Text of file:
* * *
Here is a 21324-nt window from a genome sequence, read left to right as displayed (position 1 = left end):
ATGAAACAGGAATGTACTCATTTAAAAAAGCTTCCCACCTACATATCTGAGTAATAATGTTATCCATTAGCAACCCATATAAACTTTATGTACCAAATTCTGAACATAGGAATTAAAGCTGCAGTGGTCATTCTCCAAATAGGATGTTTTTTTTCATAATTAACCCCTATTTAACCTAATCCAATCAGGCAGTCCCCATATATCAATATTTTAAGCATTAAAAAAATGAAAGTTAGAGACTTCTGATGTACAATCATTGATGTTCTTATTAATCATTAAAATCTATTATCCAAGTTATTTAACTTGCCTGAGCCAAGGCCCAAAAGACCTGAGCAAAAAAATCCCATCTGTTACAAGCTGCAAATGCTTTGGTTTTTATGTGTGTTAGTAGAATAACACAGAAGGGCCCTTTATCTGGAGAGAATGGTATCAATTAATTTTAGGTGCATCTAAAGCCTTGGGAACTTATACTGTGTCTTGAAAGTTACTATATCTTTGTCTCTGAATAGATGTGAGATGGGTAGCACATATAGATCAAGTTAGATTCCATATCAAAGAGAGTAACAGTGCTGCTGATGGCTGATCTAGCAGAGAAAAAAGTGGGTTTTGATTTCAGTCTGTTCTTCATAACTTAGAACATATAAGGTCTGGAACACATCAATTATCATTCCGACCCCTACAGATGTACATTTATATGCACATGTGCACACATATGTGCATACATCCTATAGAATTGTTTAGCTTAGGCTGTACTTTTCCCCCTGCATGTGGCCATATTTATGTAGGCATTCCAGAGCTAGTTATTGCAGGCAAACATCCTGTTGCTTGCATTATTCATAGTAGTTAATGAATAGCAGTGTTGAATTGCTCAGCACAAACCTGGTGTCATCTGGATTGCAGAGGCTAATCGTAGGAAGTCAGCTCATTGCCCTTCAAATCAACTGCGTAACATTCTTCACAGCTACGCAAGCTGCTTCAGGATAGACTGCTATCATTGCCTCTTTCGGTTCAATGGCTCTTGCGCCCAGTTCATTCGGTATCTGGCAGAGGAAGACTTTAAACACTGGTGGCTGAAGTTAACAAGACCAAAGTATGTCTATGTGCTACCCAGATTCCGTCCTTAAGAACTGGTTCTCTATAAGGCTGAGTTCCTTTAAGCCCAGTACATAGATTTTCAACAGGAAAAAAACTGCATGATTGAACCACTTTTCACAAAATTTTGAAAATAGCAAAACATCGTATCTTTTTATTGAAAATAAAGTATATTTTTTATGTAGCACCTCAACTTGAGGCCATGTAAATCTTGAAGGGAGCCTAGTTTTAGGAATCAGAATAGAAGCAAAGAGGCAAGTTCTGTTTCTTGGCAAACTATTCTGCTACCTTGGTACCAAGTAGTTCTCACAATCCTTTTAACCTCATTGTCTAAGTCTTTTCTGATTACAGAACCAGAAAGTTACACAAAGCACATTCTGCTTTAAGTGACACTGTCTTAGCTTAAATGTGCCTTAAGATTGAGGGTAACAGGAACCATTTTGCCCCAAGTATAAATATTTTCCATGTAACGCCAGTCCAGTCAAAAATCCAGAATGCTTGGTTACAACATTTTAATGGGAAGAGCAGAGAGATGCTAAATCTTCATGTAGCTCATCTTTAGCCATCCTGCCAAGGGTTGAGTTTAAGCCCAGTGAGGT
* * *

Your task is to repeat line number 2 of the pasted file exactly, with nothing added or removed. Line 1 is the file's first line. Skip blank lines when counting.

ATGAAACAGGAATGTACTCATTTAAAAAAGCTTCCCACCTACATATCTGAGTAATAATGTTATCCATTAGCAACCCATATAAACTTTATGTACCAAATTCTGAACATAGGAATTAAAGCTGCAGTGGTCATTCTCCAAATAGGATGTTTTTTTTCATAATTAACCCCTATTTAACCTAATCCAATCAGGCAGTCCCCATATATCAATATTTTAAGCATTAAAAAAATGAAAGTTAGAGACTTCTGATGTACAATCATTGATGTTCTTATTAATCATTAAAATCTATTATCCAAGTTATTTAACTTGCCTGAGCCAAGGCCCAAAAGACCTGAGCAAAAAAATCCCATCTGTTACAAGCTGCAAATGCTTTGGTTTTTATGTGTGTTAGTAGAATAACACAGAAGGGCCCTTTATCTGGAGAGAATGGTATCAATTAATTTTAGGTGCATCTAAAGCCTTGGGAACTTATACTGTGTCTTGAAAGTTACTATATCTTTGTCTCTGAATAGATGTGAGATGGGTAGCACATATAGATCAAGTTAGATTCCATATCAAAGAGAGTAACAGTGCTGCTGATGGCTGATCTAGCAGAGAAAAAAGTGGGTTTTGATTTCAGTCTGTTCTTCATAACTTAGAACATATAAGGTCTGGAACACATCAATTATCATTCCGACCCCTACAGATGTACATTTATATGCACATGTGCACACATATGTGCATACATCCTATAGAATTGTTTAGCTTAGGCTGTACTTTTCCCCCTGCATGTGGCCATATTTATGTAGGCATTCCAGAGCTAGTTATTGCAGGCAAACATCCTGTTGCTTGCATTATTCATAGTAGTTAATGAATAGCAGTGTTGAATTGCTCAGCACAAACCTGGTGTCATCTGGATTGCAGAGGCTAATCGTAGGAAGTCAGCTCATTGCCCTTCAAATCAACTGCGTAACATTCTTCACAGCTACGCAAGCTGCTTCAGGATAGACTGCTATCATTGCCTCTTTCGGTTCAATGGCTCTTGCGCCCAGTTCATTCGGTATCTGGCAGAGGAAGACTTTAAACACTGGTGGCTGAAGTTAACAAGACCAAAGTATGTCTATGTGCTACCCAGATTCCGTCCTTAAGAACTGGTTCTCTATAAGGCTGAGTTCCTTTAAGCCCAGTACATAGATTTTCAACAGGAAAAAAACTGCATGATTGAACCACTTTTCACAAAATTTTGAAAATAGCAAAACATCGTATCTTTTTATTGAAAATAAAGTATATTTTTTATGTAGCACCTCAACTTGAGGCCATGTAAATCTTGAAGGGAGCCTAGTTTTAGGAATCAGAATAGAAGCAAAGAGGCAAGTTCTGTTTCTTGGCAAACTATTCTGCTACCTTGGTACCAAGTAGTTCTCACAATCCTTTTAACCTCATTGTCTAAGTCTTTTCTGATTACAGAACCAGAAAGTTACACAAAGCACATTCTGCTTTAAGTGACACTGTCTTAGCTTAAATGTGCCTTAAGATTGAGGGTAACAGGAACCATTTTGCCCCAAGTATAAATATTTTCCATGTAACGCCAGTCCAGTCAAAAATCCAGAATGCTTGGTTACAACATTTTAATGGGAAGAGCAGAGAGATGCTAAATCTTCATGTAGCTCATCTTTAGCCATCCTGCCAAGGGTTGAGTTTAAGCCCAGTGAGGT